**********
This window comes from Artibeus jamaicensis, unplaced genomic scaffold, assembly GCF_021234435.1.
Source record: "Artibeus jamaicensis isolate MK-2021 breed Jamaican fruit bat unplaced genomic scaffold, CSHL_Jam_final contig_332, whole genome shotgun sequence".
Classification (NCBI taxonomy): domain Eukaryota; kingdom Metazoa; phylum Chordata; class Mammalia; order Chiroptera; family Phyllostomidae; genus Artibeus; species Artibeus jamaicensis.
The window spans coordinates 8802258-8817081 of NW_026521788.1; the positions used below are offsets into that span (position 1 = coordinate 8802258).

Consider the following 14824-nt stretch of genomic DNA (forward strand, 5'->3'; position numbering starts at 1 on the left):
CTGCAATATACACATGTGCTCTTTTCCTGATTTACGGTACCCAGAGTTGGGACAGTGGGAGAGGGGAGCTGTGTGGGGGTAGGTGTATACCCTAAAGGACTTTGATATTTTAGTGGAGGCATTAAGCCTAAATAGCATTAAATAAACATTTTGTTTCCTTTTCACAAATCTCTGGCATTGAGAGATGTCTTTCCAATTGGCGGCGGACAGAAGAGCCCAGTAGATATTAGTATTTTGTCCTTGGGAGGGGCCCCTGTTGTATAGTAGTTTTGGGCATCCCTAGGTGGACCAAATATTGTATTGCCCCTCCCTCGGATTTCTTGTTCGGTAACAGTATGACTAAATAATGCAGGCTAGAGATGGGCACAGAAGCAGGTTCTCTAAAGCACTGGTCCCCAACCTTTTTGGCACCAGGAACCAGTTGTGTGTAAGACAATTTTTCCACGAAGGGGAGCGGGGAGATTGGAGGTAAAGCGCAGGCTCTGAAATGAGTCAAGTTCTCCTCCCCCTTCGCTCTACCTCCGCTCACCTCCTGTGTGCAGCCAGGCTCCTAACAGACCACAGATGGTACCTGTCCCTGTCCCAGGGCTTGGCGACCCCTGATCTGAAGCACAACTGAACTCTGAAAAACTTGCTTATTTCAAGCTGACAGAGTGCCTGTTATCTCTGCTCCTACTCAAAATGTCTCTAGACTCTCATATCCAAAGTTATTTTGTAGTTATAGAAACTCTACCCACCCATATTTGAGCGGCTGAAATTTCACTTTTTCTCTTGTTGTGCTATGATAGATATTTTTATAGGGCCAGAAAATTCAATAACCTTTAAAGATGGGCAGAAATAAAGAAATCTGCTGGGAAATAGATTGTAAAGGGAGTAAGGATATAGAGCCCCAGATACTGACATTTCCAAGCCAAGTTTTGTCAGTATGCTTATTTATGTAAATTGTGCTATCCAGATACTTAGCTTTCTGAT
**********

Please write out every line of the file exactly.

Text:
This window comes from Artibeus jamaicensis, unplaced genomic scaffold, assembly GCF_021234435.1.
Source record: "Artibeus jamaicensis isolate MK-2021 breed Jamaican fruit bat unplaced genomic scaffold, CSHL_Jam_final contig_332, whole genome shotgun sequence".
Classification (NCBI taxonomy): domain Eukaryota; kingdom Metazoa; phylum Chordata; class Mammalia; order Chiroptera; family Phyllostomidae; genus Artibeus; species Artibeus jamaicensis.
The window spans coordinates 8802258-8817081 of NW_026521788.1; the positions used below are offsets into that span (position 1 = coordinate 8802258).

Consider the following 14824-nt stretch of genomic DNA (forward strand, 5'->3'; position numbering starts at 1 on the left):
CTGCAATATACACATGTGCTCTTTTCCTGATTTACGGTACCCAGAGTTGGGACAGTGGGAGAGGGGAGCTGTGTGGGGGTAGGTGTATACCCTAAAGGACTTTGATATTTTAGTGGAGGCATTAAGCCTAAATAGCATTAAATAAACATTTTGTTTCCTTTTCACAAATCTCTGGCATTGAGAGATGTCTTTCCAATTGGCGGCGGACAGAAGAGCCCAGTAGATATTAGTATTTTGTCCTTGGGAGGGGCCCCTGTTGTATAGTAGTTTTGGGCATCCCTAGGTGGACCAAATATTGTATTGCCCCTCCCTCGGATTTCTTGTTCGGTAACAGTATGACTAAATAATGCAGGCTAGAGATGGGCACAGAAGCAGGTTCTCTAAAGCACTGGTCCCCAACCTTTTTGGCACCAGGAACCAGTTGTGTGTAAGACAATTTTTCCACGAAGGGGAGCGGGGAGATTGGAGGTAAAGCGCAGGCTCTGAAATGAGTCAAGTTCTCCTCCCCCTTCGCTCTACCTCCGCTCACCTCCTGTGTGCAGCCAGGCTCCTAACAGACCACAGATGGTACCTGTCCCTGTCCCAGGGCTTGGCGACCCCTGATCTGAAGCACAACTGAACTCTGAAAAACTTGCTTATTTCAAGCTGACAGAGTGCCTGTTATCTCTGCTCCTACTCAAAATGTCTCTAGACTCTCATATCCAAAGTTATTTTGTAGTTATAGAAACTCTACCCACCCATATTTGAGCGGCTGAAATTTCACTTTTTCTCTTGTTGTGCTATGATAGATATTTTTATAGGGCCAGAAAATTCAATAACCTTTAAAGATGGGCAGAAATAAAGAAATCTGCTGGGAAATAGATTGTAAAGGGAGTAAGGATATAGAGCCCCAGATACTGACATTTCCAAGCCAAGTTTTGTCAGTATGCTTATTTATGTAAATTGTGCTATCCAGATACTTAGCTTTCTGAT